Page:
As the Irfaan Ali administration goes full throttle with the proposed Wales gas-to-shore project in Guyana, plans are now under review to determine what type of power plant will be used. United Kingdom Petroleum Expert, Simon Shaw who now serves as government’s consultant revealed this at a recently held press briefing.
He disclosed that the US$900M project will utilise associated natural gas from ExxonMobil’s Liza field with the pipeline passing through Crane and other communities before being landed at Wales on the West Bank of Demerara where the power generation facility will be constructed.
The petroleum expert explained that the idea is to make a simplified gas processing configuration that will significantly reduce capital expenditure.
“The other study that is ongoing is what type of power plant should be used. Should it be a closed cycle gas turbine, or should it be gas engines similar to the ones recently installed at the Garden of Eden,” Shaw told those gathered at the briefing. Garden of Eden is a village on the East Bank of Demerara in Guyana where a power generation facility is located.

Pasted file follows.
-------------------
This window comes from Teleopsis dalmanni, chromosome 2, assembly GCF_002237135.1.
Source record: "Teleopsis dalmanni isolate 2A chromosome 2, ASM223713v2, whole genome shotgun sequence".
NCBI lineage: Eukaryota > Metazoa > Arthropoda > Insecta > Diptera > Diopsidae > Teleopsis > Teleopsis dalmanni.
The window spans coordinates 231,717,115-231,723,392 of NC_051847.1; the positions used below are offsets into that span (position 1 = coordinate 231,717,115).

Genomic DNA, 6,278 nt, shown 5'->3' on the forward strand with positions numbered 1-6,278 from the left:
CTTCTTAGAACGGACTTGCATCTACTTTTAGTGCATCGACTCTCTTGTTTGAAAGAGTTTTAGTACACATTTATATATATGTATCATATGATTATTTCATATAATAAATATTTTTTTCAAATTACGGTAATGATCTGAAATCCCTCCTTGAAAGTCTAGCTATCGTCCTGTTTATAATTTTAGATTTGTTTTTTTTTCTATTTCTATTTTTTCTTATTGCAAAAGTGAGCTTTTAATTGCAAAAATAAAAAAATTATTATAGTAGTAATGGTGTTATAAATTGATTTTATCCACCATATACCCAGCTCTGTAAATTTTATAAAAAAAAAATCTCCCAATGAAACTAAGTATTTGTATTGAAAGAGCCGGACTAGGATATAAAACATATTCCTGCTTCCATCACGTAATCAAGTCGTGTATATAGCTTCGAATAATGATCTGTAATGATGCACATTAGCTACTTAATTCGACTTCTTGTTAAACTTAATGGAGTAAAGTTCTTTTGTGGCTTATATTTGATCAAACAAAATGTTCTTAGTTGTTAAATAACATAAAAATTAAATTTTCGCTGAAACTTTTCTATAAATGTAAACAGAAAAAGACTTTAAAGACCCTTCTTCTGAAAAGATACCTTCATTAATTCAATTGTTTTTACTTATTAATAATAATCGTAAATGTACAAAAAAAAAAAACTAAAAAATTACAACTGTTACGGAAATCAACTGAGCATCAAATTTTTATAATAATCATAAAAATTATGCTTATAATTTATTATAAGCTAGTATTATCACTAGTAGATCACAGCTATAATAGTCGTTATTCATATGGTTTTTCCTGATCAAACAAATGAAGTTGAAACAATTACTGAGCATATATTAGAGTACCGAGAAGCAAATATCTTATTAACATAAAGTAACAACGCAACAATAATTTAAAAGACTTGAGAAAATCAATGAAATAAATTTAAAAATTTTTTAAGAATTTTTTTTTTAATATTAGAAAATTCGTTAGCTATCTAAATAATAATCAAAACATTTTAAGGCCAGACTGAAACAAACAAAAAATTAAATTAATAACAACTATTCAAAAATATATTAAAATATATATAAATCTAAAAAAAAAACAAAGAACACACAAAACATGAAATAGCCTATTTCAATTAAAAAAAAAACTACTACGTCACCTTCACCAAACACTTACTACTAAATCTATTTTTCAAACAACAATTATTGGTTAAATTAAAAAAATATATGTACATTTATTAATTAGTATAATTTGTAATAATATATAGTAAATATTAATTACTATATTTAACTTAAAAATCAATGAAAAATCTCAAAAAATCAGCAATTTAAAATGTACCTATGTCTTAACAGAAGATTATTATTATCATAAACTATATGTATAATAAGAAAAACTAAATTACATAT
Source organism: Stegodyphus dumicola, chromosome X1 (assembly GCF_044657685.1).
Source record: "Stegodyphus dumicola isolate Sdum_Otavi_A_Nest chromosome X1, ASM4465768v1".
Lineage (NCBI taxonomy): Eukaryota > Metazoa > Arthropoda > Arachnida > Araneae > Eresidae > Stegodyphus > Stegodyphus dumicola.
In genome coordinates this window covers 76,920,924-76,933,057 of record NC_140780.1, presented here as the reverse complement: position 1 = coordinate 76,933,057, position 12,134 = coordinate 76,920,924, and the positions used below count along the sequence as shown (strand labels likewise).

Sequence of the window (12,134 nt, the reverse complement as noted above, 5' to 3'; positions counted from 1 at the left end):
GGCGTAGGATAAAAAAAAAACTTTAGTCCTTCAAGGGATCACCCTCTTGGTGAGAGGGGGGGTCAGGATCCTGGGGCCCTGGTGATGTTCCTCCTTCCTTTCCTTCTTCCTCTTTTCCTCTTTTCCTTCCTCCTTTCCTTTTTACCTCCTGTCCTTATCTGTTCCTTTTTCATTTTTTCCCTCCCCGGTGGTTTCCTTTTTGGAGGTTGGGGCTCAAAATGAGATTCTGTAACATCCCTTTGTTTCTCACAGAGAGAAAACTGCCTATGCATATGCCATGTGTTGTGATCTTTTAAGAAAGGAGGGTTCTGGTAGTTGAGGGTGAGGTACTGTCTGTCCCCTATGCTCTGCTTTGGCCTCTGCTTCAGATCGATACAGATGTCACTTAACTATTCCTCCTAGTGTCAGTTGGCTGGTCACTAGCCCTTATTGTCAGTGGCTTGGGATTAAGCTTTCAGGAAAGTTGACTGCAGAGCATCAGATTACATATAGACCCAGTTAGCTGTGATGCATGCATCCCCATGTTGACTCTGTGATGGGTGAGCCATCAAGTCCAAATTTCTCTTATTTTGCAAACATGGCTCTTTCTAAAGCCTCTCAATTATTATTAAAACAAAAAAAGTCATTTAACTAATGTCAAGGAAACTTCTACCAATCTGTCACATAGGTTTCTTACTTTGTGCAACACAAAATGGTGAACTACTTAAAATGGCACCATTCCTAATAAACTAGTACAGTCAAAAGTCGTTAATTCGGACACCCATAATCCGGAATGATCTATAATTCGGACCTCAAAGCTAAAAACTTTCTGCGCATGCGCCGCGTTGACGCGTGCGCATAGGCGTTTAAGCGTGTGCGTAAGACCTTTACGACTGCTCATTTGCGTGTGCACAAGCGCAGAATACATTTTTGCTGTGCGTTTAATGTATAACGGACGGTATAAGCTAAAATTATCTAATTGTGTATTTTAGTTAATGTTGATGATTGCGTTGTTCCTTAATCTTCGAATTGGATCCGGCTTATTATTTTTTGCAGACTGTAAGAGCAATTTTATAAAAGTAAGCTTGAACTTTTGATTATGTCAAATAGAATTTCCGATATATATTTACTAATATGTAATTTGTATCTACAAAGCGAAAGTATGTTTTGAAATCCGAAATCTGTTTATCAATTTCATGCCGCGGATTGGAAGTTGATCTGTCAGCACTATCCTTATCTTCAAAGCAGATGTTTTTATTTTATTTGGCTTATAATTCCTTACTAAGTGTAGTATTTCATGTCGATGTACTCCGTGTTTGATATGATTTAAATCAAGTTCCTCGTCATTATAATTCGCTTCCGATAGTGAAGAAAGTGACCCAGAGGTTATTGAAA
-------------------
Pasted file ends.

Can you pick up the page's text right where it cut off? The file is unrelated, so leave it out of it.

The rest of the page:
The closed-cycle gas turbine uses gas for the working fluid as part of a closed thermodynamic system with heat being supplied by an external source.
Likewise, the design and configuration of the pipeline is also being examined. The expert detailed that the gas would be put into a 12-inch pipe.
As per government’s present deal with ExxonMobil, 50 million cubic (mcf) of gas is set to be transported daily, Shaw noted, while adding that the pipeline will have the potential to carry 120 million cubic feet. That 50 mcf is what is needed to generate 250 megawatts of power.
With this project, government aims for the country to benefit from power generation at a rate of around three US cents per kilowatt-hour. That price is expected to drop even further once the pipeline is repaid in four years’ time and is projected to save US$150 million in heavy fuel oil costs annually.